An exploration of the impact of death in real time, a sustained act of looking that only ends when life does.
In 2008 the art critic Tom Lubbock was diagnosed with a brain tumour. The tumour was located in the area controlling speech and language, and would eventually rob him of the ability to speak. He died early in 2011. Marion Coutts was his wife. In short bursts of beautiful, textured prose, Coutts describes the 18 months leading up to her partner's death. This book is an account of a family unit – man, woman, young child – under assault, and how the three of them fought to keep it intact.
Written with extraordinary narrative force and power, 'The Iceberg' is almost shocking in its rawness. It charts the deterioration of Tom's speech even as it records the developing language of his child. Fury, selfishness, grief, indignity and impotence are all examined and brought to light. Yet out of this comes a rare story about belonging, an adventure of being and dying. This book is a celebration of each other, friends, family, art, work, love and language.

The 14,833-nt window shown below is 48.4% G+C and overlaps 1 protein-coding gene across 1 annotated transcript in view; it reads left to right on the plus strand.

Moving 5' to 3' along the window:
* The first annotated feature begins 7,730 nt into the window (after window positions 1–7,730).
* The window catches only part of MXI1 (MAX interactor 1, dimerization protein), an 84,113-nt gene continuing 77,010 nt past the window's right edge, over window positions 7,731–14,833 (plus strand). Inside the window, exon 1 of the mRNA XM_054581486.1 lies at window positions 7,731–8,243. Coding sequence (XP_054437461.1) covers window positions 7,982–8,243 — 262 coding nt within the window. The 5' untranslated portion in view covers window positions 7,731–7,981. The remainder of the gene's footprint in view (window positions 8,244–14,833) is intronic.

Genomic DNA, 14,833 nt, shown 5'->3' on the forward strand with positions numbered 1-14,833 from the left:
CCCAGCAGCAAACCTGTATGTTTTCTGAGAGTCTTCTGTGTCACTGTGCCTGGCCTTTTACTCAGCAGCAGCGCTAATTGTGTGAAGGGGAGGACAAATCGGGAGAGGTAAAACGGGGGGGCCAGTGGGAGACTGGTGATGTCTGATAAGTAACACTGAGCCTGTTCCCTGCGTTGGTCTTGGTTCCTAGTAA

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'This book bowls me over with its beauty and profundity, and it seems a new kind of thinking in itself, a work of word art unlike any other.'
'Seeing is an action, Marion Coutts says, like aiming or hitting. And writing, in her hands, becomes yet more so, harsh and fierce and beautiful in this shocking book.'